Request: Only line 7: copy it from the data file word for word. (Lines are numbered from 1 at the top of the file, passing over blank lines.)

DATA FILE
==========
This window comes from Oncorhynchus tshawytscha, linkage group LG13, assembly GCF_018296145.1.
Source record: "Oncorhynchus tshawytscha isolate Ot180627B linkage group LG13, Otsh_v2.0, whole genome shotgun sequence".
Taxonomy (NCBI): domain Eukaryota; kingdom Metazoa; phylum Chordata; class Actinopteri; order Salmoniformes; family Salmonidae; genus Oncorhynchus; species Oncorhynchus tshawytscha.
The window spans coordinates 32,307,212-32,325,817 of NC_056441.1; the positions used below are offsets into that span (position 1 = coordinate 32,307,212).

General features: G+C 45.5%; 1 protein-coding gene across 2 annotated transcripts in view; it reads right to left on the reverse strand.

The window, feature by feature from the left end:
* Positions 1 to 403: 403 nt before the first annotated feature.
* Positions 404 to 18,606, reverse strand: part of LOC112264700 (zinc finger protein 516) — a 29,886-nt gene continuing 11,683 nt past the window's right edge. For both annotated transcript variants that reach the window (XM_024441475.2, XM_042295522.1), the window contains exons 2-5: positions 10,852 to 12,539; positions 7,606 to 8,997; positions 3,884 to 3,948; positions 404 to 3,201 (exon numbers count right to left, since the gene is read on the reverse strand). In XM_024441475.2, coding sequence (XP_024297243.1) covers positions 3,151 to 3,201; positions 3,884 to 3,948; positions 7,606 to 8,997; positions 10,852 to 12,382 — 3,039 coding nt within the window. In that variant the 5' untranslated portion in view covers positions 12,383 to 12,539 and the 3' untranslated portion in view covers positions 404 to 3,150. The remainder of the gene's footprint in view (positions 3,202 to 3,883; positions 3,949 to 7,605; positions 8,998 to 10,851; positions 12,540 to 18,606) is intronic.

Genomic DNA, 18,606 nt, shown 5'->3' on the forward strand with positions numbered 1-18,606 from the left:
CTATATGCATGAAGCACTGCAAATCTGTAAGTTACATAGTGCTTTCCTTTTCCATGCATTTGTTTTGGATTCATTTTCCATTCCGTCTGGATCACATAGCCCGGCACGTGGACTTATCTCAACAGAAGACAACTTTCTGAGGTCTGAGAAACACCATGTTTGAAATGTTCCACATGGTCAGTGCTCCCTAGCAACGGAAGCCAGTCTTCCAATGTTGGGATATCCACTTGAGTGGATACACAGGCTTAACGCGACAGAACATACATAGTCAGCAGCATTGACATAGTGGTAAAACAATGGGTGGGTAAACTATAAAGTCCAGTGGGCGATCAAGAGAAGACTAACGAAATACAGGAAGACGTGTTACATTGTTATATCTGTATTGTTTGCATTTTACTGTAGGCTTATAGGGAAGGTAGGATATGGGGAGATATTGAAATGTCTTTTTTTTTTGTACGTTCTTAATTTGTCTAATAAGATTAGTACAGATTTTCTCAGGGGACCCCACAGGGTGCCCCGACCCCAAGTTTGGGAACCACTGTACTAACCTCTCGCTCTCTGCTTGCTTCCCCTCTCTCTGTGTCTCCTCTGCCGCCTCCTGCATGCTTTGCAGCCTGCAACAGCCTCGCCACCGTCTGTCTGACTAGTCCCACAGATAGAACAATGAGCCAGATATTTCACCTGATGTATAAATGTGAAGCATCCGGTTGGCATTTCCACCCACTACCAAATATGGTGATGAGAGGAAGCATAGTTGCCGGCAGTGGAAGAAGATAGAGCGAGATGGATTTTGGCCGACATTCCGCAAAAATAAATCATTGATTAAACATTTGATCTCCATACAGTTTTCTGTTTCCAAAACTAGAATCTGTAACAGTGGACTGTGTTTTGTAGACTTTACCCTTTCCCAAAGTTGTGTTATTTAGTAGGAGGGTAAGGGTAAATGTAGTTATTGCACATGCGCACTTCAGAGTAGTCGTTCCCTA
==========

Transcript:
* Positions 1 to 403: 403 nt before the first annotated feature.